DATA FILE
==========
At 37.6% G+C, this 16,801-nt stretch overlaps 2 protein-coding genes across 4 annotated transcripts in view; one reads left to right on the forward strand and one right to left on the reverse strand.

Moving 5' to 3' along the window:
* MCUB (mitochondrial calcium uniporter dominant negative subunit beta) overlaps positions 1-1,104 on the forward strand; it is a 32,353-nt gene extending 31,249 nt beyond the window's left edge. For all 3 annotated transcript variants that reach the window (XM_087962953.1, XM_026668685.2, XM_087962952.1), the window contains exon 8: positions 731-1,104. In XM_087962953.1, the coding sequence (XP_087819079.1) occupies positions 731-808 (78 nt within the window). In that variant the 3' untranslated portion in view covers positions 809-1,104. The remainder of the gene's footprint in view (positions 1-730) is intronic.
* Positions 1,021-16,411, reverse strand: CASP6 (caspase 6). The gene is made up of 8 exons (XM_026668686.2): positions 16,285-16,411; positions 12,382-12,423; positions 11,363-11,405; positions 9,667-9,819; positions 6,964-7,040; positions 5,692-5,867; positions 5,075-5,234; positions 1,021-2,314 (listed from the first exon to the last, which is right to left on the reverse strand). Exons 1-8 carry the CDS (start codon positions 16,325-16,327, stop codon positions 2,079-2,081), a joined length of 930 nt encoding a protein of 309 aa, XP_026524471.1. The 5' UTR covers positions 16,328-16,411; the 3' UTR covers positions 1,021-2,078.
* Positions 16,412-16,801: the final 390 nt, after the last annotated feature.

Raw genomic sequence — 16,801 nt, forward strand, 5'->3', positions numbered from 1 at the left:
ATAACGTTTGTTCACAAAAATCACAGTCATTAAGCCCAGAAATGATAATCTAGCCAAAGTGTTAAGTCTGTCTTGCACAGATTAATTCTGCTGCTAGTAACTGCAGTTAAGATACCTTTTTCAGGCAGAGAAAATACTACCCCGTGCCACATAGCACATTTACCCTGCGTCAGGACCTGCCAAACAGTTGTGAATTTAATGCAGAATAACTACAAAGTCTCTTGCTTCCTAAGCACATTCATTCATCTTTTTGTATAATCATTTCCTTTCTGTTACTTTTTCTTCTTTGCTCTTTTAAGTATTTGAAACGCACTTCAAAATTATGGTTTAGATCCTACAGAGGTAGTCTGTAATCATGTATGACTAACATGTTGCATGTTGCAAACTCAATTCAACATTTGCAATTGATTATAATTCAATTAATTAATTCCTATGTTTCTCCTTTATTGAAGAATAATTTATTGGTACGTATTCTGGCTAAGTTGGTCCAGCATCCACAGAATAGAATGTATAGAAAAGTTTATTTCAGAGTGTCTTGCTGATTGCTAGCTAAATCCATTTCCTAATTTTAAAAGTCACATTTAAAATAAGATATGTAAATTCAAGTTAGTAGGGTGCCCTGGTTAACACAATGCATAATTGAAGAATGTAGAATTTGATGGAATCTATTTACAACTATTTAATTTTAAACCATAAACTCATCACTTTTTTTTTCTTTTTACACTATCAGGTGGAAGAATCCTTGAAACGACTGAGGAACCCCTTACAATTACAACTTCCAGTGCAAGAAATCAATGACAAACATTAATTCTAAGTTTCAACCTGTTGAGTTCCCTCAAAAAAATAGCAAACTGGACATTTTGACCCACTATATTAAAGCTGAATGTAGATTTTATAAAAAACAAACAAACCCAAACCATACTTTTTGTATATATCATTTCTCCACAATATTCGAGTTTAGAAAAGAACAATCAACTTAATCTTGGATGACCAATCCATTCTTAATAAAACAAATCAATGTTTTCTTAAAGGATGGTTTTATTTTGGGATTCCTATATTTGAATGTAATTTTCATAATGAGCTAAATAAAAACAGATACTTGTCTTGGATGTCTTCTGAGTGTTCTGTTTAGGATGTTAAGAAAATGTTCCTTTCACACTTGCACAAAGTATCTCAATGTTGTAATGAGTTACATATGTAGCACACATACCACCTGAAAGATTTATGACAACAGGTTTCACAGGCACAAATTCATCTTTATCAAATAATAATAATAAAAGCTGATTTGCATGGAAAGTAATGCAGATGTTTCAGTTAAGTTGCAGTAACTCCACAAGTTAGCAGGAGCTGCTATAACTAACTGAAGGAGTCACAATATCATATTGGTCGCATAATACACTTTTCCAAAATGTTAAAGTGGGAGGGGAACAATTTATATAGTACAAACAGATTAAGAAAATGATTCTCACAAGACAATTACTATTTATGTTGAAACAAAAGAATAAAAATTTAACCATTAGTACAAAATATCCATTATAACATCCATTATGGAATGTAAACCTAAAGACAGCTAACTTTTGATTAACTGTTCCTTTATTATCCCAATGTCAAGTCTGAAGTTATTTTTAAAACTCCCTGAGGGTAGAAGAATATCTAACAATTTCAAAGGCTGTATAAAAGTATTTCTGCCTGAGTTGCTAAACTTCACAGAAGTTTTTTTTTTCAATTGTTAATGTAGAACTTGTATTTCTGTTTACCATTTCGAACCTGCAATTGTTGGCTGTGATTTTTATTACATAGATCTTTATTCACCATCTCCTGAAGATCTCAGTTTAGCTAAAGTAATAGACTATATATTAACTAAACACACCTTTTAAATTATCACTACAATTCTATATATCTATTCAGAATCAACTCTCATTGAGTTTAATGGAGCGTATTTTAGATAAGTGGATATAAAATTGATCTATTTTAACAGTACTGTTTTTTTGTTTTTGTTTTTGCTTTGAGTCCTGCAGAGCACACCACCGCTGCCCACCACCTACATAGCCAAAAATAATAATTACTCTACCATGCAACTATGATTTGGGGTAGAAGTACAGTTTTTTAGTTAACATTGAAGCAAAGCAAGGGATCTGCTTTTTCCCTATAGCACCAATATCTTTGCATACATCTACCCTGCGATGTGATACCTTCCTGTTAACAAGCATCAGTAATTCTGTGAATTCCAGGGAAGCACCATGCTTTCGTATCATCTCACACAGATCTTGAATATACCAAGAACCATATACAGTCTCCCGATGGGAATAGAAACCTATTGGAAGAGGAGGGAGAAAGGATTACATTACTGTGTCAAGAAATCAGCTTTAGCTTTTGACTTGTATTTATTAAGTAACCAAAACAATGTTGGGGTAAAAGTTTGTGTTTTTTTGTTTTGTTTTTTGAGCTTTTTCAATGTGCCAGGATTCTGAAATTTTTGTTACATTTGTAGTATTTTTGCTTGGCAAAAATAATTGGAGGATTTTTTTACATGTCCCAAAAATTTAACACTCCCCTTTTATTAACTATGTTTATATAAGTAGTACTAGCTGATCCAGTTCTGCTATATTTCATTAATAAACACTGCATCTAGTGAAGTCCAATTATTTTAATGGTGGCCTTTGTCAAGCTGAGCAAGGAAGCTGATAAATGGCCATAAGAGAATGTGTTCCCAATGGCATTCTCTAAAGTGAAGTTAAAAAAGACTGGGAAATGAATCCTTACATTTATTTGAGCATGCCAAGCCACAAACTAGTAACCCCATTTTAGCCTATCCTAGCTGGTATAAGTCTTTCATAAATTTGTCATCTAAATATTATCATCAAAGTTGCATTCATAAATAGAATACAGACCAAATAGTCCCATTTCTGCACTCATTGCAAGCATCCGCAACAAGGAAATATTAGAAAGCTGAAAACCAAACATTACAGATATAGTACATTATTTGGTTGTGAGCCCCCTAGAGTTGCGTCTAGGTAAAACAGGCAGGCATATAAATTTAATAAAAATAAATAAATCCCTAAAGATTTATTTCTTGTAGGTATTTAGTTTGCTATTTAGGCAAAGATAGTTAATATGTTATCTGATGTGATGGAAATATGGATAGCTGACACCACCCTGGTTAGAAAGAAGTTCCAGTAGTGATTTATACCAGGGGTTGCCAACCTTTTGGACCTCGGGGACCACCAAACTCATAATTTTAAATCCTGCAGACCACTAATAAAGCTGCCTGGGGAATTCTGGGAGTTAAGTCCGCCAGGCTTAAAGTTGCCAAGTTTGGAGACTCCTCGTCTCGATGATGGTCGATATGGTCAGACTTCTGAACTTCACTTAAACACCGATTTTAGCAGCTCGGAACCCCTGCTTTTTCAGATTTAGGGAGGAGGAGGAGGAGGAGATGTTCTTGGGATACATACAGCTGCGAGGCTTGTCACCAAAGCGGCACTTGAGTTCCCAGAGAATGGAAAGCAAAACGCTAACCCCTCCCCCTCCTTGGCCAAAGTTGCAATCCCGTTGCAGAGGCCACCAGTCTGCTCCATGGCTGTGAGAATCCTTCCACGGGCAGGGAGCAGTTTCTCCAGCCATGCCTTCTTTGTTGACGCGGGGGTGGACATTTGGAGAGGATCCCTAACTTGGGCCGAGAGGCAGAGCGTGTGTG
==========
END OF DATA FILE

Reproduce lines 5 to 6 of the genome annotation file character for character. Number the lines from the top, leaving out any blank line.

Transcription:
* Positions 16,412-16,801: the final 390 nt, after the last annotated feature.

Raw genomic sequence — 16,801 nt, forward strand, 5'->3', positions numbered from 1 at the left: